Dr. Jae Kyu Park is President of Kyungnam University, former Minister of Unification, and former Chairman of the National Security Council (NSC) of the Republic of Korea. He currently serves as a presidential advisor on Korean unification affairs and as a member of the Presidential Committee on Social Cohesion. He played an instrumental role as the architect of the historic first-ever inter-Korean summit of June 2000. President Park has served as the chairman of the Korean University Presidents Association (2001–2004), ISANG YUN Peace Foundation (2005–2009), and Northeast Asian Forum of University Presidents (2003–2011), among other associations. He also served as President of the University of North Korean Studies (2005– 2009). He currently serves as a presidential advisor on Korean unification affairs and as a member of the Presidential Committee on Social Cohesion. He has received numerous honors and awards, including the prestigious Special Prize of the Jury (for Conflict Prevention) from the Chirac Foundation of France in 2009. In an exclusive interview in downtown Seoul with Dr. Lakhvinder Singh, managing editor of Asia-Pacific Business and Technology Report, Dr. Park discusses the situation on the Korean Peninsula, the growing IndiaKorea ties, and a possible future role for India in peace building between the two Koreas. Below are excerpts of the interview.
Since you are well-known as an expert on North Korea, we would like to begin with some questions on this topic. Following the death of North Korea’s leader Kim Jong Il, the reins of power in North Korea have been handed over to his third son, Kim Jong Un. Is the third son really in charge in the North or is there much more to it than what is seen?
As you may remember, North Korea held its third delegates meeting of the Workers’ Party of Korea (WPK) on September 28, 2010. Since this meeting, Kim Jong Un’s succession in North Korea has been firmly set. No organization or individual can challenge his authority. From September 2010 to December 2011, when Kim Jong Il died, Kim Jong Un’s leadership succession had been successfully put forward, with no anti-Kim Jong Un factions or persons within the elite having appeared knowingly.
As you may know, the key organizations of control in North Korea are the Workers’ Party (of Korea), the military, and the State Security Agency. These organizations are under Kim Jong Un’s tight control. The WPK 4th Party Conference was recently held on April 11, 2012, where Kim Jong Un was appointed as First Secretary of the Party. In this position, Kim Jong Un is officially the leading official of the WPK Central Committee’s Secretariat. Days later, the 12th Supreme People’s Assembly (SPA) convened its fifth session. This meeting is essentially North Korea’s unicameral legislature’s annual session. At this meeting, Kim Jong Un was appointed to the new position of First Chairman of the National Defense Commission (NDC). His deceased father was given the title of Eternal NDC Chairman. So it seems clear that Kim Jong Un, with these official designations, has complete authority over the key organizations of rule.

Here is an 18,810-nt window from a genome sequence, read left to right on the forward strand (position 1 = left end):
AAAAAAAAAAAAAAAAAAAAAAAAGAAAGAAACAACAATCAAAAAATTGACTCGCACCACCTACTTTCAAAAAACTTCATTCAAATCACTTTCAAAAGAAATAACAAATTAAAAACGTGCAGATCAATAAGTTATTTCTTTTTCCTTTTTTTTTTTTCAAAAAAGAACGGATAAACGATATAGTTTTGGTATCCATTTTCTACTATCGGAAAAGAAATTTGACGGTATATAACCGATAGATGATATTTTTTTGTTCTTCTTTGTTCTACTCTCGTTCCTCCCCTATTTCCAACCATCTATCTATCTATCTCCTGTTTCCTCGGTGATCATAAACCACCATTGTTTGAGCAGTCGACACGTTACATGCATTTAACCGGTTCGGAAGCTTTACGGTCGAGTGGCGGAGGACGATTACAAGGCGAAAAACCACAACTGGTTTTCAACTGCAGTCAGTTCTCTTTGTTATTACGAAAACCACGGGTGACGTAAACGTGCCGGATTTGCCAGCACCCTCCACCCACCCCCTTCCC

With Kim’s youth and inexperience, surely there must be others in North Korea assisting him as leader. Who are those people?
Well, one key person has been Jang Song Thaek. He is now the Director of the Administration Department of the WPK and a Vice-Chairman of the NDC—both positions of some authority. Since September 2010, Jang has mentored Kim Jong Un, paying specific attention to the economy by looking for foreign investment. He has also paid more attention to the remodeling of the city of Pyongyang. Jang seems to be refraining from advising the young leader on matters of military and security, as those are not his domain. That means that military and security matters are under Kim Jong Un’s control.
Aside from Jang Song Thaek, there are other people who appear to be senior mentors to Kim Jong Un. In my view, there are about seven others who are most prominent. They are as follows: Kim Yong Nam, who is President of the Presidium of the SPA; Kim Kyong Hui, sister of Kim Jong Il and recently promoted as Secretary of the Central Committee of the WPK; Choe Ryong Hae, now Director of the General Political Bureau of the Korean People’s Army (KPA); Ri Yong Ho, the Chief of the General Staff of the KPA; Kim Jong Gak, who was recently appointed as Minister of the People’s Armed Forces; Kim Won Hong, who is Minister of State Security; and longtime foreign policy hand of Kim Jong Il, Kang Sok Ju, who is currently the Vice Premier of the DPRK government, overseeing foreign affairs.
With these senior mentors, there is no confusion or turmoil in North Korea. For the next few years, they will buttress Kim Jong Un’s leadership.
Is there a possibility of a bottom-up people’s revolution taking place in North Korea, as we’ve seen in the Middle East with the Arab People’s Revolution?